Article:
Saturday, November 30, 2019

Almost Advent

Tomorrow is the start of Advent. For many years, I’ve posted a daily photo and/or reflection throughout Advent. This year, I don’t know what I am going to do, yet.

Perhaps it is because we block certain memories, but I’m more aware of more of those I care about struggling right now than I recall in a long time. Putting their heads down, and just about getting through each day. Or perhaps this is part of a bigger trend?

The Season of Advent is all about acknowledging that the world is not as we long for it to be, and yet supporting one another to hold on to hope and not sink under despair. In other words, this Advent comes (as, perhaps, it always comes) at just the right time.

Perhaps I might riff on these things this year.

One of the traditional ways of engaging with the four weeks of Advent is to reflect on death, judgement, heaven, and hell. That might be out-of-step with commercial Christmas, but, then again, rediscovering these themes might just be the antidote we need.

Wednesday, November 20, 2019

Of kings

The Gospel set for Holy Communion today: Luke 19:11-28.

Conditioned as we are to see any king in Jesus’ parables as referring to God, I can’t tell you how many sermons I’ve heard on this passage on how we are all given gifts by God and expected to put them to good use. But that is a nonsensical interpretation. This despot ruler has to derive his authority from an external source in a distant land. Moreover, we are explicitly told that Jesus tells the parable to calm a growing fervour that the kingdom of God is about to sweep away the status quo.

Herod the Great, who ruled in Jerusalem at the time of Jesus’ birth, came to power at the patronage of Rome, client to the emperor. So, the Herodian dynasty displaced the Hasmonean dynasty. In his will, he divided his rule between three of his sons: to Herod Archelus, Judea to the south; to Herod Antipas, Galilee to the north; and to Philip, territory to the east of the river Jordan. But as it was not his to give, the three sons had to travel in a delegation to distant Rome to make their claim. In his benevolence, emperor Augustus agreed to the terms of Herod’s will. But Herod Archelus was a bit rubbish, and so was stripped of his status and direct Roman rule imposed on Jerusalem through the provincial governor. At the time of Jesus’ death, this was a man named Pontius Pilate. When Jesus was brought before him, not long after giving this parable, Pilate sent him before Herod Antipas, in whose territory Jesus had been most active. But already, this Herod Antipas had been the one to arrest Jesus’ cousin John the baptizer, and later have him beheaded.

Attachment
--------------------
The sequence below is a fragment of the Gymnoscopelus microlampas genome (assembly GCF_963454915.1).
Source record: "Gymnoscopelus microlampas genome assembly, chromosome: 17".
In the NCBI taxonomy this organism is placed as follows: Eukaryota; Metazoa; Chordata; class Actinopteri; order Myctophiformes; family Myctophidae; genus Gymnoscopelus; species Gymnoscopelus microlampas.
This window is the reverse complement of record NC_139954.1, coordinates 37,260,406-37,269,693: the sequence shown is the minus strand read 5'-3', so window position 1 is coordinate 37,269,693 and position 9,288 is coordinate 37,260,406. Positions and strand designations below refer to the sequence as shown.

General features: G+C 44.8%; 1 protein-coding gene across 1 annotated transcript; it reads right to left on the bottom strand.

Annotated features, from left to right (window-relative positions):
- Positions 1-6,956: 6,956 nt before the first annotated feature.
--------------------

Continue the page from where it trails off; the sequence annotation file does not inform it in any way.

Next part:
The king in this parable shimmers between Augustus, before whom Herod the Great’s three sons had been made to give account; and Herod Antipas, ruler (at the reward of Augustus, though as servant and not king) over Galilee. He is an everyman king, for any ruler exercising worldly power. He is most emphatically not God.

This parable, then, is ultimately about a different way of being king, a way Jesus would model. The rational way would be to flex wealth and violence. The irrational way, folly, would be to rise up in revolt against Rome. But there is a third way, the trans-rational hope that glory might be revealed through self-sacrifice, and the world transformed, in time, by those who followed, even to death, a man who would hang naked, battered and bleeding, dying on an executioner’s instrument of torture. That no king, no emperor, could stand against this. And so, it proved. And so, it still proves.